by Darius Hinks
Publisher: The Black Library
The review is based on a bought copy of the book
As the Chaos moon of Morrslieb veers wildly off course, the Old World is wracked by a series of bizarre plagues. From a lofty spire of the Celestial College, the Empire's Grand Astromancer, Caspar Vyborg, scours the heavens for an explanation, seeking guidance in the stars. But as the Empire sinks further into madness and violence, his order is forced to search stranger places than the night sky - the investigation leads them to the grave of a long-dead sorcerer named Razumov and an ancient, half-remembered prophecy. Caspar decides that his only hope is to complete the dark rituals that killed Razumov centuries earlier, but as Morrslieb waxes full and ferocious magical storms begin to tear the very fabric of reality, Caspar learns the true, terrible nature of Razumov's tomb.
The Warhammer gaming universe came to a turning point this July with the release of Storm of Magic, the largest expansion released to date for this game. The winds of magic blow through the Warhammer universe in great force and maelstroms shatter the world changing the land and unleashing new monsters in this vast setting. This brings major changes to the game, but it is not where my interest lies. Not because I would not be attracted by such a game, but because due to my location and difficulties resulting from it, the Warhammer game and accessories were inaccessible commodities for a very long period of time. However, I did follow the reflection of this universe in the world of fiction, reading as many Black Library’s Warhammer series of novels as possible.
The changes brought by the expansion of the Warhammer universe are only naturally felt on the fiction section too. Darius Hinks’ “Razumov’s Tomb” is the first in a series of three novellas released by Black Library this summer to capture the changes brought by the blowing of the Storm of Magic on the fiction universe of Warhammer. The reader discovers early on the changes suffered by the setting and the awakening of powerful magic. Magic, that comes out with all guns blazing, takes the major role in Darius Hinks’ novella by sheer force. Strange and new creatures roam the land surprising its inhabitants, barely remembered prophecies will come to pass, huge armies of beastmen or undead try to overpower their enemies, one long buried and asleep behemoth will be awaken, all succeed on the “Razumov’s Tomb” canvas to bring the reader a high-speed action story. There is a bit of fighting too, but only as garnish for the main course, the clash of magic.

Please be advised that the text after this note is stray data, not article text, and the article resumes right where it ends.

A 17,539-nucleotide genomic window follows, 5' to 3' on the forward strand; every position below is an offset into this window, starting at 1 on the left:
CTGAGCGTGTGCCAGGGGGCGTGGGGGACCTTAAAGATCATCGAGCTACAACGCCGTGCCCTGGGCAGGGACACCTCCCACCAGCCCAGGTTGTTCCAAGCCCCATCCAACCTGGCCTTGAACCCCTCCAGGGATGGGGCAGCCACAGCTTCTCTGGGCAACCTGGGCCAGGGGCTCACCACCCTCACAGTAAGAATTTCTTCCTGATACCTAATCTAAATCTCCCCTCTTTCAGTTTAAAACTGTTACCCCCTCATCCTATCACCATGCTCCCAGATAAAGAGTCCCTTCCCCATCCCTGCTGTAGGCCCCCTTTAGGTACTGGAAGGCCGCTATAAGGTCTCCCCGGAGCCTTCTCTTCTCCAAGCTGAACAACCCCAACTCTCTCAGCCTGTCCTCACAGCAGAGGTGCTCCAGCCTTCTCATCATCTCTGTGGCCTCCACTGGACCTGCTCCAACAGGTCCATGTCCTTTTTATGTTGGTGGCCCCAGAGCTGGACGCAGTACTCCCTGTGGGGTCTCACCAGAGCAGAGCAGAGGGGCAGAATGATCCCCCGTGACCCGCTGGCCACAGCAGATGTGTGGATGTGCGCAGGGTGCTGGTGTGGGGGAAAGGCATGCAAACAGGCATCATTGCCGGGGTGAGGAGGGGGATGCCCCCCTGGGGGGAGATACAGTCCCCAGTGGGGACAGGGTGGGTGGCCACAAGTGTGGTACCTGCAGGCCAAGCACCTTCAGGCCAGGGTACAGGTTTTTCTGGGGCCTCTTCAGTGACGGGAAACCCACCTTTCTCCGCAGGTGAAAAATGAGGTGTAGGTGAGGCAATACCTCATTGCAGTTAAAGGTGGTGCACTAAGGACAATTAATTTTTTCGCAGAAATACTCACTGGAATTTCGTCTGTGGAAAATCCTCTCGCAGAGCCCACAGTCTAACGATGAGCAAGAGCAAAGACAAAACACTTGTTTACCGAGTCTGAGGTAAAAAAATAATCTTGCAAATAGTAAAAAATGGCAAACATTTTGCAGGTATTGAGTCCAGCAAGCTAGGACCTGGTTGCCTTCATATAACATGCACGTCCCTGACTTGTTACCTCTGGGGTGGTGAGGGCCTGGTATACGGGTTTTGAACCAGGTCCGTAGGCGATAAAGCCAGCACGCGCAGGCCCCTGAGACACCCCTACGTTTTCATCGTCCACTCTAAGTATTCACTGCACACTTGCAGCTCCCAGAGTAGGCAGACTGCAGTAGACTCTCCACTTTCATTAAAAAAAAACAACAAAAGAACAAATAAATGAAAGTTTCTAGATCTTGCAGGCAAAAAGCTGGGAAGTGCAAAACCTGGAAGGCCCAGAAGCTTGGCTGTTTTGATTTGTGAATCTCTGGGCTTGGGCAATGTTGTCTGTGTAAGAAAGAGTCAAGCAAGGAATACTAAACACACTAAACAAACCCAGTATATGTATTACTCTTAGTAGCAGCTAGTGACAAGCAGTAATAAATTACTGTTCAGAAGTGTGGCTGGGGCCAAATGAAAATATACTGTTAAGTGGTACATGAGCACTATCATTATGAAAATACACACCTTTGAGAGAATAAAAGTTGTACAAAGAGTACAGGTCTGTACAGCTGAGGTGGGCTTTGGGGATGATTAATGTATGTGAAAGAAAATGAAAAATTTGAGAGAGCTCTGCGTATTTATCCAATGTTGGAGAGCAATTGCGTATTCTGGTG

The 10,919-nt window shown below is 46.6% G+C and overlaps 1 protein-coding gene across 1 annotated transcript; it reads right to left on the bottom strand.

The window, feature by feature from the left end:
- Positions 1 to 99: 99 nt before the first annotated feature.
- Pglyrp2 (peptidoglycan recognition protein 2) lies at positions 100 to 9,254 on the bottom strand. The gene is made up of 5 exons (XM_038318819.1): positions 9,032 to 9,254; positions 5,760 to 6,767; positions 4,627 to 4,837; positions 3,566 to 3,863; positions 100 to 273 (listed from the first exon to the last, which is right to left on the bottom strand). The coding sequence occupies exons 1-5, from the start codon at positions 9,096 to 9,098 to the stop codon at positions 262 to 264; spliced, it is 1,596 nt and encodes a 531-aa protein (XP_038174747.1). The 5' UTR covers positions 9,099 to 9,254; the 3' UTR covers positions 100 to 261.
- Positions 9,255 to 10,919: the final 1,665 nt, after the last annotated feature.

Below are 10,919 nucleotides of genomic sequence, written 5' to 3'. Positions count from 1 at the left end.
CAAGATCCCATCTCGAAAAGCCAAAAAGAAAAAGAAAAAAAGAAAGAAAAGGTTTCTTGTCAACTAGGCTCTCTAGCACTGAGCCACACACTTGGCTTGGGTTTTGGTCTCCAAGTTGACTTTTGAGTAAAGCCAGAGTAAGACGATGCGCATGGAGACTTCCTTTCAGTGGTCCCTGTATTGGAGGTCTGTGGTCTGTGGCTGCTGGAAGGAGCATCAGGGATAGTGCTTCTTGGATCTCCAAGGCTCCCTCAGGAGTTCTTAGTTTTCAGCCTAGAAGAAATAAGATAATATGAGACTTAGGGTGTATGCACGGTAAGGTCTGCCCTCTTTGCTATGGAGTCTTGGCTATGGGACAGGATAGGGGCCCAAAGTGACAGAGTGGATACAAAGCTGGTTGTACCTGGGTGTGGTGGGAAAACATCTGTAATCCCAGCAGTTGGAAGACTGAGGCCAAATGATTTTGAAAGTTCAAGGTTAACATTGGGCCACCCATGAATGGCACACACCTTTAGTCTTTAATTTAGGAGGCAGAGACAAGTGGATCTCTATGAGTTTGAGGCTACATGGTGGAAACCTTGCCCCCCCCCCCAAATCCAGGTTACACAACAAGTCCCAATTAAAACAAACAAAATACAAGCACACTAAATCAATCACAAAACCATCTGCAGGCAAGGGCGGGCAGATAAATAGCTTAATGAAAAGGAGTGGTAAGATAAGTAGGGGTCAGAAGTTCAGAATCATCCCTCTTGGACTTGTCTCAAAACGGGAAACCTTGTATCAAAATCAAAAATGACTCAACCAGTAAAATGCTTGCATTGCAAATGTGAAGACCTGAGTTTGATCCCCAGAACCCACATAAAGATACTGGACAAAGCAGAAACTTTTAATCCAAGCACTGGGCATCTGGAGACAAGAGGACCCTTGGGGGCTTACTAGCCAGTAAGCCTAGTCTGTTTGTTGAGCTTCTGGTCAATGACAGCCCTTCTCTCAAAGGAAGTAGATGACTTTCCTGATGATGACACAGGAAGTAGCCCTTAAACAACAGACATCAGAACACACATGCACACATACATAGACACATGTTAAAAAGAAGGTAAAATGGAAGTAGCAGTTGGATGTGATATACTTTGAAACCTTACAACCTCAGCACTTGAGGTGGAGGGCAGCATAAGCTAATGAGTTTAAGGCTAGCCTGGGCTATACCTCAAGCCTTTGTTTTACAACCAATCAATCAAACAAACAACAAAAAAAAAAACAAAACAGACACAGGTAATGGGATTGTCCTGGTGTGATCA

Caspar Vyborg, Grand Astromancer of the Celestial College, follows a prophecy in the hope that its predicted outcome will not come to pass. Discovering the prophecy and an all too important location is his apprentice, Gabriel Bloch, with whom Caspar will face the blowing winds of magic in unexpected ways. A small conspiracy awaiting the two wizards brings them in plenty of difficult situations, but to some hilarious moments too. Actually, the entire Darius Hinks’ novella is a bit lighter than the usual fiction I read on the Warhammer universe. There is plenty of humor in “Razumov’s Tomb” that lightens the heavy atmosphere, but also a small measure of irony, which brought a great smile for me in the final sequences of the novella. As a matter of fact, the final moments of “Razumov’s Tomb” sweetens plenty of dark consequences left by the winds of magic on the story.
I am not sure how the Storm of Magic affects the Warhammer gaming universe, but on the fiction section it is an interesting change. And although Darius Hinks’ “Razumov’s Tomb” is not a memorable reading, it offers a fantasy story with a quick pulse, full of strange creatures and magic, for those looking for it.